The stories also need varying formats; no book is just twenty-one straight prose short stories. There are countdowns, wishlists, doctor’s reports, commercials, an “ode to a cupcake,” horoscopes, an online dating profile, lyrics, quizzes, how-tos, a Dear John letter, recipes, drink recipes, diary entries, an “office party oath.” Finding twenty-one different ways to cover the same topic is the hardest part of the writing process, says Marchesani, who recently wrote a whole book of Independence Day mad libs. The book’s topic informs the formats; Clark’s Scarface (out next fall) includes “Tony Montana’s anger management class” and a “lost page” from the screenplay.
Step 3: First Draft
Writers hand their outlines to Marchesani for review. Once she’s satisfied with that, she says, “most of my writers do not need extra-close supervision.”
After research, Clark tries to pack in a couple of full days to draft out all the stories at once. His schedule requires him to work on several projects at a time, but tackling the whole first draft at once helps him avoid too much overlap between stories.
Now here’s the nitty-grittiest bit: How does a specific Mad Lib get written, word-for-word? As I mentioned, it’s not by writing a block of text, then taking out words. It’s mostly the reverse, Clark says: “I’m really writing those blanks, and writing the paragraph around them.” The blanks start as keywords. “It’s a math game,” Clark says, “trying to put a lot of common sayings in…. “You’re most often removing the word that everyone’s gonna know.” Part of that is putting in a lot of common sayings.
But keywords can also wear out. “There’s only so many times you can remove the word ‘scar’ or the word ‘face’… there’s only so many times you can call someone a drug dealer.” That’s where the research helps expand the world of the book. Clark has also developed tricks to add new jokes. He can blank out just part of a word, turning “Hemingway” into “(verb)-ingway,” or adding new words into the middle of a long place name (“Casa___blanca”) to give it the feel of an “Albuquerque” or “Cucamonga.”
The point of all this calculation is to make the game foolproof, so that no matter what words players pick, they’ll get a satisfying result. A mad lib writer is playing straight-man in a comedy duo, and playing it blind. This has its advantages: “I can get away with murder,” Clark says, writing a phrase like “(verb) you up the (noun),” because it’s the player who makes the joke dirty or not.
“There’s a bunch of levels that I operate on,” Clark says. “I’ve gotta hit the broad strokes, so if somebody just vaguely knows what Scarface is, they can enjoy doing the book. In the same story or chapter there will be a couple lines that are much more obscure, and then there’ll be something completely obscure that I know because I’ve been watching it a thousand times, and I know that the editor made this mistake in this scene, and I might reference that in some way.”
Clark mentally playtests his drafts, but he doesn’t test them on anyone else before handing them into Marchesani. “Otherwise I might be in breach of contract!”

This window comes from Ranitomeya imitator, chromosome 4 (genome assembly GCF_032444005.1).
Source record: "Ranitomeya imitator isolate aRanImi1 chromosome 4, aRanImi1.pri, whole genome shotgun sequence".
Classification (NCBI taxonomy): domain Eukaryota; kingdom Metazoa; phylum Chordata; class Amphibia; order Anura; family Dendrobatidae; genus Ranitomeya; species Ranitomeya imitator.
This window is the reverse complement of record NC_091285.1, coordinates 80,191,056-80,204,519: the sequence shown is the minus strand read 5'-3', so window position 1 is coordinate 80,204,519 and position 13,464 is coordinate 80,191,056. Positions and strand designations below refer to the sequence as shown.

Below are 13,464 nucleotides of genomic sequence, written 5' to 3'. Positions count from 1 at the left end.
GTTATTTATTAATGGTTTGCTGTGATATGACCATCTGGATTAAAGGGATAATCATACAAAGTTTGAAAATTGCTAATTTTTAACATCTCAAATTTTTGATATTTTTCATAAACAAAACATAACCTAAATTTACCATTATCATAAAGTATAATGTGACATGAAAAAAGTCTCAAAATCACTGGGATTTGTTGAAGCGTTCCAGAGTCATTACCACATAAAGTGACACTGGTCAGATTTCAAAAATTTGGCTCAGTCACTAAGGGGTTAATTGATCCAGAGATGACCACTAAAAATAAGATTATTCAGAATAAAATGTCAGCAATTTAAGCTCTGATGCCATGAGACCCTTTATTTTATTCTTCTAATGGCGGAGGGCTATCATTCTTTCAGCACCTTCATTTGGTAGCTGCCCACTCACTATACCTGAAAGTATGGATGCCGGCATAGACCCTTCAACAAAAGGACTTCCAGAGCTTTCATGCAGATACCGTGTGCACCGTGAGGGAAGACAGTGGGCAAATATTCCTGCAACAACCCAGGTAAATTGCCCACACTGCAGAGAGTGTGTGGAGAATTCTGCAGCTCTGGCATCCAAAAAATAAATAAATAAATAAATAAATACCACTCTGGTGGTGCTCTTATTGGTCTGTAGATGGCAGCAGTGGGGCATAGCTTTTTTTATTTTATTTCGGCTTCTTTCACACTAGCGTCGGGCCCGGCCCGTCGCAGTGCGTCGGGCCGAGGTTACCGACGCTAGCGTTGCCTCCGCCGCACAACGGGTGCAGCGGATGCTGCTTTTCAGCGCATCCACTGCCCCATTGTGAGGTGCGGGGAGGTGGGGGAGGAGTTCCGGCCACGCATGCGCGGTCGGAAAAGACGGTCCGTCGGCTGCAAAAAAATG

Step 4: Edits
Next, Marchesani edits the stories. She runs the “what word normally goes in this blank” test; it’s her most common note to writers. She edits the stories down; there’s only room for eighteen blanks, so a story can run under a hundred words, and never over 150.
If there’s a licensor, this is when they get a look and give a lot of notes. Clark saves some leftover ideas in case a story suddenly needs replacement. Like any creative project, a Mad Lib might become accidentally offensive due to some real-world event like an actor’s untimely death. But for much more mundane reasons, most books end up needing one or two new stories. “Having a story idea you can write in twenty-five minutes and send back is always a good plan,” Clark says. But he doesn’t write any of these surplus ideas as full drafts ahead of time. “I’m not crazy!”
As one of the core Mad Libs writers, Clark is usually working on four books at a time. He has some book ideas of his own — he jokes about books on saltwater fish tanks and the LA housing market — but he’s busy enough with assignments without pitching his own. “I can write a Mad Lib about anything, so I’m super happy when they give me ideas.”
Mad Libs writers aren’t fulltime. Many also work in TV; some are doing other jobs at Penguin. The author of Eat, Drink, and Be Mad Libs works in a restaurant. There’s actually no one person whose sole employer is Mad Libs; Marchesani and Sedita both work on other imprints for Penguin as well, and that’s their usual source for writers. For example, Clark (who’s written TV pilots for USA, Logo, and Disney, and writes for the Nerdist web series Neil’s Puppet Dreams) first worked with Sedita on another children’s book, Fish Happens, an advice book narrated by the penguins from Madagascar.
While there’s a low turnover, Marchesani occasionally hires a new writer, especially when she’s licensing something unfamiliar and needs a true fan. She asks all new writers to audition with two sample mad libs in different formats, which she edits and sends back. No one’s first Mad Lib is good, and some great writers never master the medium. “I’ve worked on Mad Libs long enough I like to think I could fix anybody,” she says, but it proves useful to have reliable writers who know the craft as well as she does.
Clark’s advice to hopeful writers is to practice. First play loads of Mad Libs (at $4 a book, it’s cheap research), then write some of your own and playtest them. It’s not the kind of work you cold-call for, but for a humor writer, it’s a neat skill to have ready if you’re ever called up.
The Mad Lib format hasn’t changed over fifty-plus years in print, but it’s sprouted variants online that need their own writing strategies. Later this year, Penguin is updating the iOS app with gameplay changes. The Mad Libs Facebook page throws out the old rule of hiding the sentence until the blank is filled, making its feed feel like a game of Cards Against Humanity. And Sedita has long imagined more playful merchandising for the brand that’s been making other brands’ merchandise for years. “I have this fantasy of creating a pair of men’s briefs that have a Mad Lib on the front, saying ‘you can’t handle the ___.’”
Photo by CJ Buckwalter.
Nick Douglas edits Slacktory, a blog of original comedy and videos.